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NetBrane – Detection and Mitigation of DDoS
October 17, 2019 @ 6:00 PM - 9:00 PM
The DHS funded NetBrane project has developed highly efficient techniques to detect anomalies within network data as we attempt to mitigate Distributed Denial of Service attacks. Using functional principal component analysis and K-means clustering (FPCA+KMeans), an unsupervised machine learning data-driven approach, we analyze observed activity to reveal several categories of outliers ranging from benign friendly actors to malicious attackers. With eigenfunction scores, clustering, and individual behavior summary statistics, we assign risk probabilities to these. We can mitigate a 10gbps attack within 2 minutes and are shooting for 100gbps within 2 minutes by the date of this presentation.
Stephen C. Hayne is a Full Professor of Computer Information Systems in the College of Business at Colorado State University. He received his Ph.D. from the University of Arizona (1990). He has received more than $8M in grants from NSF, ONR, and DHS as well as an IBM Faculty Fellowship. He has published 70+ papers in journals such as Journal of Management Information Systems, Decision Sciences, Database, Journal of Information and Management, Journal of Computer Supported Collaborative Work, IBM Systems Journal, Electronic Markets, Journal of Organizational Computing & Electronic Commerce, and International Journal of Human Computer Studies, and in major conferences. His research is based in the desire to use innovative technologies to solve real business problems. He has developed theories and implemented systems to help groups with communication and decision-making, using concepts such as shared cognition, collaborative drawing, group brainstorming, concurrent issue surfacing/consolidation, consensus building, choice, pattern recognition and team bidding in auctions. Dr. Hayne’s other research interests lie with “social” networks theory/analytics, distributed systems, big data, auctions and ecommerce (reputation and pricing effects). His most recent research award from DHS involves detecting and mitigating large-scale distributed denial of service attacks (DDOS).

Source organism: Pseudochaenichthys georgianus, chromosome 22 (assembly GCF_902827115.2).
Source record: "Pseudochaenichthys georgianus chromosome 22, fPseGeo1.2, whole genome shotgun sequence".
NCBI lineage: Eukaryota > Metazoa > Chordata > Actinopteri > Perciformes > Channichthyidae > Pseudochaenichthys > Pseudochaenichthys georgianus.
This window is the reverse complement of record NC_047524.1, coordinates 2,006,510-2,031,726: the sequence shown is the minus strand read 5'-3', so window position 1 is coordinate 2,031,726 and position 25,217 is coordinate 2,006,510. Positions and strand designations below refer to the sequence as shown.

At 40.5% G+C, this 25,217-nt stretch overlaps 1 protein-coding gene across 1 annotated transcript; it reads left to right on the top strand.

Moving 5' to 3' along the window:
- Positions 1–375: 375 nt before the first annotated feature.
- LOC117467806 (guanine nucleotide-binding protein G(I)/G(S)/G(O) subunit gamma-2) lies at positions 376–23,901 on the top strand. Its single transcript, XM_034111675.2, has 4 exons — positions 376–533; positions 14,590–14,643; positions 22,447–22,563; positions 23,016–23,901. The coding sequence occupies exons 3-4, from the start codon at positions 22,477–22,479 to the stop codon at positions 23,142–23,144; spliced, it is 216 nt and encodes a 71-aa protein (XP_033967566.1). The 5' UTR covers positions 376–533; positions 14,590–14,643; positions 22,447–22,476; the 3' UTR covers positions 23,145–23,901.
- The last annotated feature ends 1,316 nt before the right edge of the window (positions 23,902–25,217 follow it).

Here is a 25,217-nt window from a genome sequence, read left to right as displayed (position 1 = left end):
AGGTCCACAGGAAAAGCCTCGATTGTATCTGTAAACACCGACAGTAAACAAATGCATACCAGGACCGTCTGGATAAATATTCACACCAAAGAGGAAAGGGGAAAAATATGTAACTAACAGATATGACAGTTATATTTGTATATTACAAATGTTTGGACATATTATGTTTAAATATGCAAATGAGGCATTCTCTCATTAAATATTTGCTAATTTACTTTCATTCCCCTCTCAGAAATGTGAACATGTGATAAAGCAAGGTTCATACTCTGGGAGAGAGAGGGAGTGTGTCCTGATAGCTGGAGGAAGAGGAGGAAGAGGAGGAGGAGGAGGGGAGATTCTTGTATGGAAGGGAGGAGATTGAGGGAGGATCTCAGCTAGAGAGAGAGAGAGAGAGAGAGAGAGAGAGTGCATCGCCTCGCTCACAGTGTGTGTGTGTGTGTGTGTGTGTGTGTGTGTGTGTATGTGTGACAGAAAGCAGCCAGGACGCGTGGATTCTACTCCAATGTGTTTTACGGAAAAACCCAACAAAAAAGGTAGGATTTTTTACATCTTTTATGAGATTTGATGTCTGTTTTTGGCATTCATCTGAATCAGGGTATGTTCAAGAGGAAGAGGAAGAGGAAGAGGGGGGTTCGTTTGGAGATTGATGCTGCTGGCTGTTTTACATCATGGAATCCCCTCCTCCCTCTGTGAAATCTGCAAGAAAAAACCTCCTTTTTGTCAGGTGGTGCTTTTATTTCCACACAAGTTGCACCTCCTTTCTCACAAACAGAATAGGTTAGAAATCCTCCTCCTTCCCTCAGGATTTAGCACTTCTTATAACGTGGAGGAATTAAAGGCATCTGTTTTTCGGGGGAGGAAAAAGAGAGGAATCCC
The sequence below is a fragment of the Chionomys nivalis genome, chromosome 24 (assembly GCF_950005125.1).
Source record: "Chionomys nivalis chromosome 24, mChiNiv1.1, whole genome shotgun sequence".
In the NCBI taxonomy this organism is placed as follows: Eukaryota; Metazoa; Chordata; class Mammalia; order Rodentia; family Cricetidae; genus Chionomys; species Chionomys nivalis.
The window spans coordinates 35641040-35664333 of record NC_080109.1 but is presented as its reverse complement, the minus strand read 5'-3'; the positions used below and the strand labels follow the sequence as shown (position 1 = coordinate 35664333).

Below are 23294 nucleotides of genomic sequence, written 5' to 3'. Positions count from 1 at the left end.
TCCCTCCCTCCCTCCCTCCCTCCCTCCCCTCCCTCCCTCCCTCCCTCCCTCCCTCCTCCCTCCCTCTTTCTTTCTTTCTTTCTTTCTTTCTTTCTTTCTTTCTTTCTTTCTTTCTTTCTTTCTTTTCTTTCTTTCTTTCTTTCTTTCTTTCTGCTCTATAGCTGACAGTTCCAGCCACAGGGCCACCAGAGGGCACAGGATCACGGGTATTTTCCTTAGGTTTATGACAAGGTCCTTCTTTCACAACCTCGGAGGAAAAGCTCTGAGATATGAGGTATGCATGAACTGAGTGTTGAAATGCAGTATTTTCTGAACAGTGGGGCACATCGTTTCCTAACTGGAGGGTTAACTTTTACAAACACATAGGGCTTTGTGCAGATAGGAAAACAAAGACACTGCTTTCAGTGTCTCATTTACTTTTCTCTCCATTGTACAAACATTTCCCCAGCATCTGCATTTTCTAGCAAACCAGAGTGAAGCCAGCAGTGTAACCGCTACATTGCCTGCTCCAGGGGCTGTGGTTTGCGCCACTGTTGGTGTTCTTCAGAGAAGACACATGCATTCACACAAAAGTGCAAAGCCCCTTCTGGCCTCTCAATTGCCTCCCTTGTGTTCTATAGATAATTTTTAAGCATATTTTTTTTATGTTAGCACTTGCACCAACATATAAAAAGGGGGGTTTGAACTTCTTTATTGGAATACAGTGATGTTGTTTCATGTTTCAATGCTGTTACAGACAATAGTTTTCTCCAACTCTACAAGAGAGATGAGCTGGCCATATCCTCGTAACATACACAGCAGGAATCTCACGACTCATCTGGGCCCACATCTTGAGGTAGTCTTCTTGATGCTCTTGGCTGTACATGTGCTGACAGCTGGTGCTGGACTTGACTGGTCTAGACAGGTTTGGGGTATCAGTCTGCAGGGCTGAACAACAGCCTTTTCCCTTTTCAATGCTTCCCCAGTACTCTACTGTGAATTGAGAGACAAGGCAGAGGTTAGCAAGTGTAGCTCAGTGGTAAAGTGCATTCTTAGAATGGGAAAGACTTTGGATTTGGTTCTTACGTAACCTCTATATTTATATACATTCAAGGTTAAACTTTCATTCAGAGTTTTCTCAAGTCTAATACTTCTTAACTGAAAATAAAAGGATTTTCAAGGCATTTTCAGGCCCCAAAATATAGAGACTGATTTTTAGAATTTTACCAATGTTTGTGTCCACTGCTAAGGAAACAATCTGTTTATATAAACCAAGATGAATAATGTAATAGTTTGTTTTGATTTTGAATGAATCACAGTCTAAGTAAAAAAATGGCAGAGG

Dr. Hayne’s teaching in the subjects of network/systems security, database, strategy, electronic commerce, and software engineering, have led to nominations as a Best Teacher at CSU by the Alumni Association (2011, 2013, 2014 and 2017). He has been General Chair and Treasurer for many of the GROUP and CSCW conferences and was co-Chair of the 2007 America’s Conference on Information Systems.
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